2 Big Deals and the Search for an M.&A. Market
Updated with clarification | Nov. 4, 10:00 a.m. What a difference a day makes. Just on Monday in “Searching for Themes in the M.&A. Market,” I reviewed the dreary figures and transactions in the mergers and acquisitions market last month and noted the absence of discernable trends.That was Monday, before the stock market closed. In the last 24 hours, we have had announcements of two big strategic transactions. The first, announced late Monday afternoon, was Stanley Works’ acquisition of Black & Decker for $3.5 billion in stock. The second, announced Tuesday morning, is truly a blockbuster deal: Berkshire Hathaway’s acquisition of the remaining 77.4 percent of Burlington Northern Santa Fe for $26 billion in cash and stock....
...In 2008, according to Factset MergerMetrics, 34 percent of transactions offered stock consideration either alone or with cash, but only 9.2 percent of those had a collar. But collars appear to be becoming more common in the distressed market environment because of the protections from volatility they provide. In the case of Stanley and Black & Decker, however, this really is a combination of two similar enterprises, so the parties most likely expected their stocks to trade in tandem, so a collar would be unnecessary.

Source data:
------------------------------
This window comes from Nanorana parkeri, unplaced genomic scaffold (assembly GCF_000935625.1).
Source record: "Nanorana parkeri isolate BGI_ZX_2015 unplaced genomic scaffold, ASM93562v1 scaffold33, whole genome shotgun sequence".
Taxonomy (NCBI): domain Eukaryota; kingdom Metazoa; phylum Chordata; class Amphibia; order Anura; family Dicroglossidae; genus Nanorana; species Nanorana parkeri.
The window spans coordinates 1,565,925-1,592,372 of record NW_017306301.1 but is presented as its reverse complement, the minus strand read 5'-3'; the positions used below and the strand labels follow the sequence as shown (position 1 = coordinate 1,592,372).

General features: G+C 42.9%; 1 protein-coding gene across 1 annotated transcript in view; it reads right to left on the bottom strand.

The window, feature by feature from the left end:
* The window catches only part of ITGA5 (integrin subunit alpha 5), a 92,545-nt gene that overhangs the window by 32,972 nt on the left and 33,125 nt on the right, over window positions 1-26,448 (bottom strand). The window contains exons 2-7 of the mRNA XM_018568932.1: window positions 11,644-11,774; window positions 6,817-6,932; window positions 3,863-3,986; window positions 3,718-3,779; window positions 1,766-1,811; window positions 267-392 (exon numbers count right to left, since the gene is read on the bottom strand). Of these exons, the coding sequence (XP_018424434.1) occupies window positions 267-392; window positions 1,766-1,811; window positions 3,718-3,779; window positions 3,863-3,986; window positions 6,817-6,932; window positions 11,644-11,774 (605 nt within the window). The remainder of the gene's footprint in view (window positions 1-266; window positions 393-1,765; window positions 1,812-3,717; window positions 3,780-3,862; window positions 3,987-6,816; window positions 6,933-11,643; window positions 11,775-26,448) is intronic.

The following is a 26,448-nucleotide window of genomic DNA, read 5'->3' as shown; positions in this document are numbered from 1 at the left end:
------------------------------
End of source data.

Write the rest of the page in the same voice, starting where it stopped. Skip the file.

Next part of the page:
Meanwhile, Berkshire’s acquisition of the 77.4 percent of Burlington that it does not already own is a pure acquisition. This is a stock-and-cash election transaction with a 31 percent premium. Stockholders can choose to convert their shares into $100 of cash or a number of Berkshire class A shares equivalent to $100 a share. A maximum of 60 percent of the consideration will be cash and 40 percent will be stock, and shareholders will be prorated in these amounts.
In addition, there is a floating collar on the class A stock. The collar is between approximately $80,000.00 and approximately $125,000.00 per Berkshire class A share. If the value of Berkshire stock is outside of this collar range at closing, then the number of shares received of Berkshire Hathaway class A stock will be fixed at either 0.001253489 per Burlington Northern share for values below the collar range, or 0.000802233 per Burlington Northern share for values above the collar range. In this case, the collar is more appropriate since this really is an acquisition and Burlington Northern shareholders are looking for a set amount, while both parties want to minimize the risk from stock market volatility.In addition, Berkshire, because of its large ownership stake in Burlington, is deemed to be an affiliated shareholder of the railroad under federal securities laws. The transaction will therefore be subject to the going-private rules of the Securities and Exchange Commission....MORE